Basically, it associates a BGP peer and a damping penalty with a BGPattr. This allows us to track specifics about an instance of a route: which peers has the route server heard the announcement from, and what attributes does it have in that instance.
  • RouteList
  • [0137]
    Threads other than the route thread can read from the table via RouteLists passed from the route thread. Limiting writes to a single thread makes table management very straightforward—via read locks, multiple threads can read from the table simultaneously, and since the route thread is the only one obtaining a write lock, there are few synchronization issues.
  • [0138]
    The RouteList is a structure that holds read-only pointers into the route table 518, for the route thread to pass information about routes (and views) to other threads which may need to know about them. The basic structure of a RouteList is that of an array (the payload member):
  • [0000]
    typedef struct route_list {
     int peerid; /* specific peer, or −1 = all peers */
     int num; /* number of entries in this table */
     uint8_t type [ROUTE_LIST_MAX];
     union {
      void *ptr;
      BGPattr *attr;
      struct {
       uint16_t peerid;
       uint16_t penalty;
      } peer;
     } payload [ROUTE_LIST_MAX];
    } RouteList;
  • [0139]
    In an embodiment, the array is always the same size. ROUTE_LIST_MAX. The default value for ROUTE_LIST_MAX is 13100, because that allows a RouteList to fit within 65536 bytes (64 k) when 32-bit pointers are used—it's a big enough chunk that we're not allocating memory too often, and small enough that we're not wasting a lot of space when our RouteList has only one or two entries. The array is always the same size, but the field num specifies how many active entries there are in the list at a given time—like other data structures in the route server, a RouteList can be allocated or recycled, but is never destroyed. Because a RouteList is a persistent entity, it pays to make it as flexible as possible—at its heart is a union, which allows it to store a void *, a BGPattr *, or a structure consisting of two 16-bit integers.
  • [0140]
    A RouteList can store each of the following in each payload slot:
  • [0141]
    a pointer to a struct route (RLIST_ROUTE);
  • [0142]
    a pointer to a BGPattr (RLIST_ATTR);
  • [0143]
    a pointer to another RouteList (RLIST_NEXT); and
  • [0144]
    part of a BGPannc structure (RLIST_ANNC or RLIST_ANNC2).
  • [0145]
    The cases where the payload is a pointer are relatively straightforward—the type field merely indicates what type of data is being pointed to. The RLIST_ANNC and RLIST_ANNC2 cases are somewhat different—the payload then contains a copy of the actual structure, not a pointer to it. Since the BGPannc structure is larger than a single pointer, it is kept in two successive RouteList slots. The reason for copying the BGPannc rather than passing a pointer is that the data being pointed to can sometimes be freed before the thread which the RouteList was passed to reads the data. This could be a bug if the command thread spawned to handle output of long-running commands, such as show ip bgp, and crash the route server.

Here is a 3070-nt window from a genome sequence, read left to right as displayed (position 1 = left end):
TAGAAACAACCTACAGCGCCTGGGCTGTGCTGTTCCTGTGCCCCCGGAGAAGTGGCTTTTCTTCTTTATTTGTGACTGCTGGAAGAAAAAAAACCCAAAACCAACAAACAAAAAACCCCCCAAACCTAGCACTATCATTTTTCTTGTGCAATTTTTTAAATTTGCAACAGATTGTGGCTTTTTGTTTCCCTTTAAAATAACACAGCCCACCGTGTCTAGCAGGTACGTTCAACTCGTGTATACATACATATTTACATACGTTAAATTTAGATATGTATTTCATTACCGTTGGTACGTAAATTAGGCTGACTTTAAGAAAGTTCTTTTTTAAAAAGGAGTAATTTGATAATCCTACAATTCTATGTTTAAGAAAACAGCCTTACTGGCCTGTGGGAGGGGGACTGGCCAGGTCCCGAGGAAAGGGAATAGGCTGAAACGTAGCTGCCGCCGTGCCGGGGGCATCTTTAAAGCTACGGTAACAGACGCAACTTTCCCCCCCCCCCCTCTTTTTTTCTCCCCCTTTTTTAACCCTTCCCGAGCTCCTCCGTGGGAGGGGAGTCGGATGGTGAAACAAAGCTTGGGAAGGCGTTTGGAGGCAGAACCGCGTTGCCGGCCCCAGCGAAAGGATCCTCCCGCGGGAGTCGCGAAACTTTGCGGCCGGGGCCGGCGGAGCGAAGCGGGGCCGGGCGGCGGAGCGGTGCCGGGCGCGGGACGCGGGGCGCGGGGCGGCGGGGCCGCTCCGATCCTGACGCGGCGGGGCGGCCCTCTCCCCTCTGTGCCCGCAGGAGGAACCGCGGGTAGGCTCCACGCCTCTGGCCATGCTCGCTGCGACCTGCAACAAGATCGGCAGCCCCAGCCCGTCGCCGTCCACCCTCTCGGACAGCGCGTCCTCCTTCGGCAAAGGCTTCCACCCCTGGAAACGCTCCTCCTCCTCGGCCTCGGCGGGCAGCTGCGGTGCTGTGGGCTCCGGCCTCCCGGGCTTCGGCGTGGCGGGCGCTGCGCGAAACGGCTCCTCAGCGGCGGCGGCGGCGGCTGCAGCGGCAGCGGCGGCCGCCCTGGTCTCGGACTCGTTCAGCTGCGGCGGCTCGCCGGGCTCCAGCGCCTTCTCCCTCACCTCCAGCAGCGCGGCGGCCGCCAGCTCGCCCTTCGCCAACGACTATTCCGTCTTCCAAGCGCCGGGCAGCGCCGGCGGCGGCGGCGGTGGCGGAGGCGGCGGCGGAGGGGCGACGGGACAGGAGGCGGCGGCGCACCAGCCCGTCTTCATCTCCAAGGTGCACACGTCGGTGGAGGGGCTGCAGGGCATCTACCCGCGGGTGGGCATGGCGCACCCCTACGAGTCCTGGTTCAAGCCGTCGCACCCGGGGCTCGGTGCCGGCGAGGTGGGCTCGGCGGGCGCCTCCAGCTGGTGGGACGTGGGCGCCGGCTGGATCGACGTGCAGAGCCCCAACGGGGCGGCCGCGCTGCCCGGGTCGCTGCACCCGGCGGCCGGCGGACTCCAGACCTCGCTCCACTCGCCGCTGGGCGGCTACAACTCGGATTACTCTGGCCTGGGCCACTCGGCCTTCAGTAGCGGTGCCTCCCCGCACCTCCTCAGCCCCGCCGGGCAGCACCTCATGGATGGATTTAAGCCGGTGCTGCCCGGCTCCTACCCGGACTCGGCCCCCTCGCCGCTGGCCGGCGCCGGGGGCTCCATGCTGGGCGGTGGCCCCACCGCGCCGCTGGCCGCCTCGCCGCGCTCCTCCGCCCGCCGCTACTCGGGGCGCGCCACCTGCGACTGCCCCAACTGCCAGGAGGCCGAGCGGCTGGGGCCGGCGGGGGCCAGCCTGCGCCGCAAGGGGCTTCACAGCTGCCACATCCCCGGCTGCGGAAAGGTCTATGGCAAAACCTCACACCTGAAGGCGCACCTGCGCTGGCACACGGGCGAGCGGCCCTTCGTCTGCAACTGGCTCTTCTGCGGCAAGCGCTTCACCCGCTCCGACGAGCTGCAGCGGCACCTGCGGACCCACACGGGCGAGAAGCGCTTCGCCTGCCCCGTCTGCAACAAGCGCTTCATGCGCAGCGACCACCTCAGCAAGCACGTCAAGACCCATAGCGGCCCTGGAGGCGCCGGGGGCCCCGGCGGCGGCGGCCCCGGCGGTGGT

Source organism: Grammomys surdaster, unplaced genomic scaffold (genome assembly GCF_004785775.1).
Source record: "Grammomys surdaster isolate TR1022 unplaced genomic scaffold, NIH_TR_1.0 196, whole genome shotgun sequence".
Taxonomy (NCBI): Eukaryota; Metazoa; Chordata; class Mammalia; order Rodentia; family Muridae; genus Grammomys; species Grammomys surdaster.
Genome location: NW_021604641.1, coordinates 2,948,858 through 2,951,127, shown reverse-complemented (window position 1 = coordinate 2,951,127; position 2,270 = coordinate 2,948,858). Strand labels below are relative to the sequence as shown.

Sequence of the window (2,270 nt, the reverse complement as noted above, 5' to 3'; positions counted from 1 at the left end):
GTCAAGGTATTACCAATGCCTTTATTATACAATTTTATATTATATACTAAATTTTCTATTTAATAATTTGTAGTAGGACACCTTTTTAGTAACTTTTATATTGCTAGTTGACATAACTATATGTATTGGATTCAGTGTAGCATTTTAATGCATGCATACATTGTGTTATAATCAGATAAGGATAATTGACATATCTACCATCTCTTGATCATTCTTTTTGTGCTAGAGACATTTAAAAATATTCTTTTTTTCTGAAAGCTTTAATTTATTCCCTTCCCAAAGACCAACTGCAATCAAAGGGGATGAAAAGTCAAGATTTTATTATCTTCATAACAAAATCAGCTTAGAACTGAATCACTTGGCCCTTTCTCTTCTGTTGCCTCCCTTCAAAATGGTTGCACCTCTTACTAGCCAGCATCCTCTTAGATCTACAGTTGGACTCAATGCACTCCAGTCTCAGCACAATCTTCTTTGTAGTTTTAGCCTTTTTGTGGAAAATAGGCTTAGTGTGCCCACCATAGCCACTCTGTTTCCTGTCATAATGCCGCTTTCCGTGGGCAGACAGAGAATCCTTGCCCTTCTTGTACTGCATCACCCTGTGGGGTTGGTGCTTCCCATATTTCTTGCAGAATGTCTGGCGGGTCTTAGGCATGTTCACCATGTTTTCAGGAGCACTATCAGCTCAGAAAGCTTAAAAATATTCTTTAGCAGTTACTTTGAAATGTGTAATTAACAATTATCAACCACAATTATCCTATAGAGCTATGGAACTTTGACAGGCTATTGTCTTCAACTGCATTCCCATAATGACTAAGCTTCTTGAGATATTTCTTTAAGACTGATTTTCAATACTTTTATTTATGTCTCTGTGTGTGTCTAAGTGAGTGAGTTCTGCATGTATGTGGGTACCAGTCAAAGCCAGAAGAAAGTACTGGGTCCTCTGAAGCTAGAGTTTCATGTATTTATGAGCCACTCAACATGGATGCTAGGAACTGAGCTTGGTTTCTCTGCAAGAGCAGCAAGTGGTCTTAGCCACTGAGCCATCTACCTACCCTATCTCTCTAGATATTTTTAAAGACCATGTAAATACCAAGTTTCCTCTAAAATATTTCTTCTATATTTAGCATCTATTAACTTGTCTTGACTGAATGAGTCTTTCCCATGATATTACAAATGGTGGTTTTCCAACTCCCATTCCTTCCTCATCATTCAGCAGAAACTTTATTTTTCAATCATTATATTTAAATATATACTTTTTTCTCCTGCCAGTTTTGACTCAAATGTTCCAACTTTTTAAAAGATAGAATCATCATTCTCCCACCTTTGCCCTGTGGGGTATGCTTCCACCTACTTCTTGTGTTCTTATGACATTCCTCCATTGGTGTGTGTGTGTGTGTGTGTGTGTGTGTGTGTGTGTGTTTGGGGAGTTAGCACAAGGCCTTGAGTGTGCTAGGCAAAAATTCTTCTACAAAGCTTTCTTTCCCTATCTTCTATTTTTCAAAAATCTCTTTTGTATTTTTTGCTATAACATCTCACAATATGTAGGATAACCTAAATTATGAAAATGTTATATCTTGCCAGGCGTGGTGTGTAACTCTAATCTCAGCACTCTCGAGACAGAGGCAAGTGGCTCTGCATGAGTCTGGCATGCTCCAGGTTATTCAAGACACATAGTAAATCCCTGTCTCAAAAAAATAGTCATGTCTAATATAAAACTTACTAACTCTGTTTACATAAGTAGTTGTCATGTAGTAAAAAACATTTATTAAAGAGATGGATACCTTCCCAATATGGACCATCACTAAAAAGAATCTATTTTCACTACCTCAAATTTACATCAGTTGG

• [0146]
    The route server may have a large capacity of prefix allocations in its route table 518 due to the structure of the route table 518 as well as memory alignment with the route server. The route server routes traffic requests in real-time/fractions-of-a-second using such voluminous routing tables containing a hundred thousand or more possible routes.
  • [0147]
    FIG. 6 illustrates a block diagram of an embodiment of a traffic accounting and route customization portion of the route server. The route server 605 has code programmed to present a user interface 621 to the user to gather the user criteria and match the user criteria to information provided by the ISPs to automatically provision ISP services to each user based on criteria provided by both the that user and the ISP providers. The route server 605 automatically provisions ISP services to users based on this criteria without a long-term traffic or contract commitments. The route server 605 connects directly to the network elements of the plurality of users, in order to route Internet packets using Border Gateway Protocol, and to automatically select the Internet network service providers. A database 670 stores a plurality of user criteria regarding Internet network service in change requests provided by each of the users and stores network service information from the plurality of Internet network service providers. The route server 605 automatically re-routes the network services including the Internet packets from one or more of users based on both a change request being provided by one of the plurality of Internet network service providers and based on users' criteria provided by a change requests provided by the user and stored in the database.
  • [0148]
    The route server 605 has the user interface 621 that allows the users to generate the change request with the user interface 621. The change request can include network service criteria describing the network services to be provided by the selected network service provider routers. The network service criteria describes the network service provider routers to reject. The database also stores media access control addresses of each network element on the network with a specific user and stores media access control addresses of the network elements from the plurality of Internet network service provider for the route customization server to select the Internet network service providers to automatically re-route the network services to, including the Internet packets, from at least one of the plurality of users.